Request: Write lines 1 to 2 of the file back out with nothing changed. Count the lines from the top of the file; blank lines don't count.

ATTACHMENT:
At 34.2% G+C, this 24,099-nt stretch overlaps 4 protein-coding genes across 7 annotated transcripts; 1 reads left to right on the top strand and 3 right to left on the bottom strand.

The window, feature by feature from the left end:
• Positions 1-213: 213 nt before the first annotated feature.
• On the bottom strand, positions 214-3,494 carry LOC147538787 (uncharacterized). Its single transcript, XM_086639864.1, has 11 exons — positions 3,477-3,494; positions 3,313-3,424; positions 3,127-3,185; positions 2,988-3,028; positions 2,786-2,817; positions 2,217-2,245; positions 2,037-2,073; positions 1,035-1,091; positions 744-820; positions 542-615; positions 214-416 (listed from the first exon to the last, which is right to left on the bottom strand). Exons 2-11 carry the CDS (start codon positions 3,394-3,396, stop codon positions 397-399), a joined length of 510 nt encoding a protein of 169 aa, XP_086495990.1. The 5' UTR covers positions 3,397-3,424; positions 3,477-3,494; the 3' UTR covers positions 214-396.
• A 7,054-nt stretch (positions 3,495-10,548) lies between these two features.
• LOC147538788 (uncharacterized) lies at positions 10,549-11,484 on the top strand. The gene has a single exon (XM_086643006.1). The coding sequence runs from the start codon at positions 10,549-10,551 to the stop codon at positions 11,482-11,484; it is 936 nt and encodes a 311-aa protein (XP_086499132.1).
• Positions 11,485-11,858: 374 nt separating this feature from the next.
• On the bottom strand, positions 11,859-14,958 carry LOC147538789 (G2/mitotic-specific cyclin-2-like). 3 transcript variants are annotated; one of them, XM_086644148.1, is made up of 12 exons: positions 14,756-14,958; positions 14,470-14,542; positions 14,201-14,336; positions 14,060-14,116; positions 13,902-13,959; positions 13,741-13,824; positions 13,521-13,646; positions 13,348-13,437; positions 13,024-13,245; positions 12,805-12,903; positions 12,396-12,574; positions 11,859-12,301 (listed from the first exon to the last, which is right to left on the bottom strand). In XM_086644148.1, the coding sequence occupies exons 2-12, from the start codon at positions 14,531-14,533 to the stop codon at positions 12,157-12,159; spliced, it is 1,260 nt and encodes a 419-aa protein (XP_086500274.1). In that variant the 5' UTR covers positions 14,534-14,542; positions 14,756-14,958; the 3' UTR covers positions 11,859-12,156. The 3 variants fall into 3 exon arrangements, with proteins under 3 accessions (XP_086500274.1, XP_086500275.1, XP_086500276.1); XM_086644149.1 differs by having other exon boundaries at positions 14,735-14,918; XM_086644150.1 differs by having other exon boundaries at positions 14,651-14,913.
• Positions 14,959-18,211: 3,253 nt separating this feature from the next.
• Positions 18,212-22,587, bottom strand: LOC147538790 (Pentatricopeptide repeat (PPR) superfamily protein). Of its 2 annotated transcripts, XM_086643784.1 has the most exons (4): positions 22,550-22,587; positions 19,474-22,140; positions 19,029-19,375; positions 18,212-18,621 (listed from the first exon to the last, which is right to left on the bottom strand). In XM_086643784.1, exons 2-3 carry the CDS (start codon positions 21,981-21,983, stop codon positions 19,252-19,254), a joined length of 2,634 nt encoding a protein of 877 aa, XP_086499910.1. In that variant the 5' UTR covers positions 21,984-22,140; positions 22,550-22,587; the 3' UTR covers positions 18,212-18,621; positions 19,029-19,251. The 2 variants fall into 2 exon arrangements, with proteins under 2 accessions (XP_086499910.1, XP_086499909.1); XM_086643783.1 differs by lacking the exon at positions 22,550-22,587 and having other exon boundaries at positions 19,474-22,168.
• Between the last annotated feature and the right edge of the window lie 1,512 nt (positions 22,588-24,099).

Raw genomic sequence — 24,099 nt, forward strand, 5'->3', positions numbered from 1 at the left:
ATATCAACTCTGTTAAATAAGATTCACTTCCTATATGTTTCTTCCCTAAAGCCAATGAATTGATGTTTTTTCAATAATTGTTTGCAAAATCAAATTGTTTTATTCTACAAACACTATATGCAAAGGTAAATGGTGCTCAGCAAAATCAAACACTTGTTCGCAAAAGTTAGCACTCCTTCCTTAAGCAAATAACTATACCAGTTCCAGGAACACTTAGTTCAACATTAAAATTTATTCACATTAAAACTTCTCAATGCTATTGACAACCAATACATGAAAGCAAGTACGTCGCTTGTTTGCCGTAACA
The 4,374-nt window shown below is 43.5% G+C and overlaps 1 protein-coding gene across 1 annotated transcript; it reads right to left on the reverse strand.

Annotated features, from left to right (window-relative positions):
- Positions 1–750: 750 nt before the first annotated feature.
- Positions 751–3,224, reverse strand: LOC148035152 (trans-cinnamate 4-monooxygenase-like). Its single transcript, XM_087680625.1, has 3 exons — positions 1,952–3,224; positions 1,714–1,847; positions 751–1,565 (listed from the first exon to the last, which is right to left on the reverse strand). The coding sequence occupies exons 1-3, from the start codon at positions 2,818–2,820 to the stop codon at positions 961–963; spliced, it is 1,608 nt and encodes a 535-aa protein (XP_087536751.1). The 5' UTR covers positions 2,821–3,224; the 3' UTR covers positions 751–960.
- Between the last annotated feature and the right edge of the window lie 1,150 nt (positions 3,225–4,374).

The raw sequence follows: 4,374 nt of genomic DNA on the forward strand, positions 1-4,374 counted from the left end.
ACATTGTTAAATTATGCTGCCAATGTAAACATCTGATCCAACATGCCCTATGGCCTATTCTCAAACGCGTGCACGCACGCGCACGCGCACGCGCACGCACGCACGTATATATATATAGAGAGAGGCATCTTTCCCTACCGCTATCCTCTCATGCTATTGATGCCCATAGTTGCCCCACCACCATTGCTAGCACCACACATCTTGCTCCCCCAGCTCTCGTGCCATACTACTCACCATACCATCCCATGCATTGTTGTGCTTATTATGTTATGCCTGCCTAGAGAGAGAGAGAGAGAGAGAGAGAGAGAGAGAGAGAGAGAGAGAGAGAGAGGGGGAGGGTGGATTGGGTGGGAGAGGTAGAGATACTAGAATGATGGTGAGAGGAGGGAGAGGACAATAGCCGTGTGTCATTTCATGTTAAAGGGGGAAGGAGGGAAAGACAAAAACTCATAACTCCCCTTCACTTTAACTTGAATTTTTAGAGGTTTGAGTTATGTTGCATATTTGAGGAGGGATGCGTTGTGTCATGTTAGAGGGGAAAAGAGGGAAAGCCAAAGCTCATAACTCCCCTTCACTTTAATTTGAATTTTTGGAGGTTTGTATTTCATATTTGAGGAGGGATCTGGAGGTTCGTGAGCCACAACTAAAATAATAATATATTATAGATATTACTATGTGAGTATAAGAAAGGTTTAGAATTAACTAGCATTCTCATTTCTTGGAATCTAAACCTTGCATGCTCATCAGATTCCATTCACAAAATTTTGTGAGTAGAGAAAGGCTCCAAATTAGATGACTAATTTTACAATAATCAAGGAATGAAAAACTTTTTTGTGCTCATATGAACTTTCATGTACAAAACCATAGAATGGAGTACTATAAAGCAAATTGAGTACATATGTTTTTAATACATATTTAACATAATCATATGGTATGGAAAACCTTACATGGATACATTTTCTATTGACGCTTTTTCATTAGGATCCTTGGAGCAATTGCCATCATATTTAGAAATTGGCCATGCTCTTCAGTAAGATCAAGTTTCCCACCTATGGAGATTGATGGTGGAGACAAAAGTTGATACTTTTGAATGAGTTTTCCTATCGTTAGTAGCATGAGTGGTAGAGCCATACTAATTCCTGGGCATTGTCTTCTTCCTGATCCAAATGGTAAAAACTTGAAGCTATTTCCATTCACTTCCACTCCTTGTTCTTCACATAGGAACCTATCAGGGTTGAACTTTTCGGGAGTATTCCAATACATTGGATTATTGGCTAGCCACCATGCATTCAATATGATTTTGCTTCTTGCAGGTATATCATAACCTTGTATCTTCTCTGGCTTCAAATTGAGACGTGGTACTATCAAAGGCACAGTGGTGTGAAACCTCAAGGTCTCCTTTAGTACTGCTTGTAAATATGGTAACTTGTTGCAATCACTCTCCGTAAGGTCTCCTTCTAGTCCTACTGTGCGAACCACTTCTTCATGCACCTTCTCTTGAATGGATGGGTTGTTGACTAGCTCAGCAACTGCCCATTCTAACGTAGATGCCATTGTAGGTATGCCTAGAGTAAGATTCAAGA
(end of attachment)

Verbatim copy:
At 34.2% G+C, this 24,099-nt stretch overlaps 4 protein-coding genes across 7 annotated transcripts; 1 reads left to right on the top strand and 3 right to left on the bottom strand.

The window, feature by feature from the left end: